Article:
Johnny Rizzo, is about to trade his dream job in talk radio for some snooze-ville gig that'll pay enough to please his fiancée. Enter Uncle Terry, a rascally womanizer set on turning a ... See full summary »
Staten Island Cab-driver, Bipin Raj, picks up a passenger, mistakes her for a movie star, but tells her that his brother, Vikram Raj, is a very well-known Bollywood mega-star with millions ... See full summary »
Six New Yorkers have an interrelated series of relationships. TV producer Tommy, who's just broken up with his girlfriend, has a short relationship with commitment-phobe Maria, who he meets in a video store, and also hooks up with married real-estate agent Annie, who he meets while apartment hunting. Annie is open to a relationship because her husband, Griffin, is cheating on her, which she slowly comes to realize through talking to her friend/co-worker who's gone through the same thing. Griffin, a 39-year-old dentist, is cheating with 19-year-old waitress Ashley, who he picked up in a park; she realizes she can do better when Ben, a hotel doorman and aspiring musician, tries to pick her up, in a belated attempt to recover from his divorce a year ago from schoolteacher Maria (the same Maria from the video store). Most of these relationships seem driven more by a desperate need to be in a relationship than actual love. Written by
Jon Reeves <email@example.com>
The original poster for this film was pulled due to the terrorist attack on the World Trade Center. The poster showed the pre-attack NY skyline, including the intact WTC and was felt to be inappropriate. See more »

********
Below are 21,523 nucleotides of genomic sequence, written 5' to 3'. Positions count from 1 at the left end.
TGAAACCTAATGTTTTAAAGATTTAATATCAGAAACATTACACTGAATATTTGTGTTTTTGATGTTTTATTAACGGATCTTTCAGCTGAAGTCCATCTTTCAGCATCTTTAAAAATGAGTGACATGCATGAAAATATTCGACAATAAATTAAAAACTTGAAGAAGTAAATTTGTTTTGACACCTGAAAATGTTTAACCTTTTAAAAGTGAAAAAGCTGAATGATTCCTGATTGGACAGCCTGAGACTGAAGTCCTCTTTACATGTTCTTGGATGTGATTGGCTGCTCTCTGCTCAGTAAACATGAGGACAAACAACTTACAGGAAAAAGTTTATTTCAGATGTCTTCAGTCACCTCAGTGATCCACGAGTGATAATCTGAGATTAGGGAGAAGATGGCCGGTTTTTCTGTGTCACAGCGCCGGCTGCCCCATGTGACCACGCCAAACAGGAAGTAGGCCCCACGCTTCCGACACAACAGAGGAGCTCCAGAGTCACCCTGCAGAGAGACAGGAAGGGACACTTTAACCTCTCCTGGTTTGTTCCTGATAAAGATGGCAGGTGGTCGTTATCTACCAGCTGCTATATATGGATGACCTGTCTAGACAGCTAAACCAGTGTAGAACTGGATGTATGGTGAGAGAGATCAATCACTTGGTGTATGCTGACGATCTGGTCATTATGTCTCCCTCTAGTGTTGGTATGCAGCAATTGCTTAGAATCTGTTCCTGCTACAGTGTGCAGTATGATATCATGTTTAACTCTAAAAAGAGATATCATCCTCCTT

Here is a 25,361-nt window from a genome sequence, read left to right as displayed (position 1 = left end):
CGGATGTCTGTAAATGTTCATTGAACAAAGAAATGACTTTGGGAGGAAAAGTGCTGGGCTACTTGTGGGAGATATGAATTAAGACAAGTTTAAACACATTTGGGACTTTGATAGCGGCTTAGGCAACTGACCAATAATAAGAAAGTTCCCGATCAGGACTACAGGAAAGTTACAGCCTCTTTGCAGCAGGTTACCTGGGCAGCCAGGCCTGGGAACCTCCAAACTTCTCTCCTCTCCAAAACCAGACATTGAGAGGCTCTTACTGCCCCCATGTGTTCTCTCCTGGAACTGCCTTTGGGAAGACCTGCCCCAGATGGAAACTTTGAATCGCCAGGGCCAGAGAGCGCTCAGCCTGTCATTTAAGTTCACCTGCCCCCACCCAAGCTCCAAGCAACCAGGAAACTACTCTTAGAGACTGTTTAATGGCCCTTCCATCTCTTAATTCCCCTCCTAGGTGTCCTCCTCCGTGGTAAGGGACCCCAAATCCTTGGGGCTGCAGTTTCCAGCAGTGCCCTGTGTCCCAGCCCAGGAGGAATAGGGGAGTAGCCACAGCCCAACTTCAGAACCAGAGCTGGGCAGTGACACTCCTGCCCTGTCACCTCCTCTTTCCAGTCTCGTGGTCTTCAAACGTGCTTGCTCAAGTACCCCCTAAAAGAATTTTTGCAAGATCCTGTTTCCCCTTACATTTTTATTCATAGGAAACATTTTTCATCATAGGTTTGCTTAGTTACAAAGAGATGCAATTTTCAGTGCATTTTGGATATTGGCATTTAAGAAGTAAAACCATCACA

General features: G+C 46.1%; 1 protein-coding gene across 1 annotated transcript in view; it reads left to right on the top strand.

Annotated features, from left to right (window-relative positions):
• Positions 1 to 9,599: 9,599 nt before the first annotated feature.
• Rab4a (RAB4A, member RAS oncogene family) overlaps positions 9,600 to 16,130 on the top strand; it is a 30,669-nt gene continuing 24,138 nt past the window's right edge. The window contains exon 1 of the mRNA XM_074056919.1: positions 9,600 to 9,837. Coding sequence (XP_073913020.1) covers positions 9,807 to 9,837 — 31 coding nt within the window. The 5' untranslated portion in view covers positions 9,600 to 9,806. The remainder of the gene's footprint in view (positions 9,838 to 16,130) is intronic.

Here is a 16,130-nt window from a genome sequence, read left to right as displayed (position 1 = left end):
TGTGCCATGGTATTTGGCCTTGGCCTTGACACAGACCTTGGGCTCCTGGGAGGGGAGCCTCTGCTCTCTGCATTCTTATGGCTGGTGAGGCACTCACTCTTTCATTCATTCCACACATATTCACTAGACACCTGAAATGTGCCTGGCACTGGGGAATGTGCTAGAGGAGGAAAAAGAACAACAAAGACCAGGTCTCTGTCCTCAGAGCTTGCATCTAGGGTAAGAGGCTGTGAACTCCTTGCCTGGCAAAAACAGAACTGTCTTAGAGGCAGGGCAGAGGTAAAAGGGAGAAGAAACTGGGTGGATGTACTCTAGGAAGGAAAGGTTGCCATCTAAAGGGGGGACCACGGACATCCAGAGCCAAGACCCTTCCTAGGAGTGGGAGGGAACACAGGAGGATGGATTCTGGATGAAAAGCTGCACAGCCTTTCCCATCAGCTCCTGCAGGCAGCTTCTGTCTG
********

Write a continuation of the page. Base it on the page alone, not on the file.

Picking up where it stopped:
When Ben is sitting in the bathroom strumming his guitar, the chords change but the fingers of his left hand clearly do not. See more »
I'm going to tell you something. I'm going to talk to you like a son. Chicks don't brush guys off. Guys brush chicks off. It's just the way it works, Tommy.
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Thanks to Peter Muldavin and the staff at Metro Weather Service. See more »
"Sidewalks of New York" feels like a retread of Ed Burns' earlier works. Once again we have a bunch of intermingling couples who do nothing but talk talk talk and obsess about relationships and their personal insecurities with them. When I first saw "The Brothers McMullen," I was surprised at how drawn into the story I was. But this story (as was also the case with "She's the One") seems way too similar to "McMullen." Things that were forgivable in that film are growing tired and distractive: Everyone meets in a classical "cute" way from the golden era of cinema. Everyone coincidentally runs into each other at the most convenient moment. Most of the characters are forgettable, and their relationships are not very believable. The film isn't very funny, and most of the running jokes fail. The film also doesn't live up to its title in that New York is shot in a most un-passionate, unflattering way--this better not appear on any list about the best films depicting New York. Burns puts alot of trust into improvisation, apparently telling his actors to just "roll with it." But he seems to feel that realism and improvisation can substitute for substance, and this is not true--many actors rant on and blurt out lines that don't feel genuine, almost forced by improvisation, when Burns should have just shouted "cut" and done a retake. The phony "interview" moments when the fictional characters speak to the camera, react to something offscreen, or ask if they should "start over" come off equally unnatural. Performances are bland for the most part, save Dennis Farina. Heather Graham comes off particularly bad, at one point I even thought I caught her fighting a smile, ready to bust out laughing during a "serious" scene.
Once again, we have a self-hating, self obsessed older male jerk who has an affair behind his insecure wife's back, we have a young idealistic kid who romances a girl with immediate promises of love and marriage, and again we have Ed Burns meeting someone by fighting over a material object--in "McMullen" it was an apartment, in "Sidewalks," it is a copy of "Breakfast at Tiffany's."
It's not that I hate this movie, its just that I see a lack of passion in it. It is almost as if Ed Burns doesn't trust his ability to move on, and that leaves us with total mediocrity. Grade: C-
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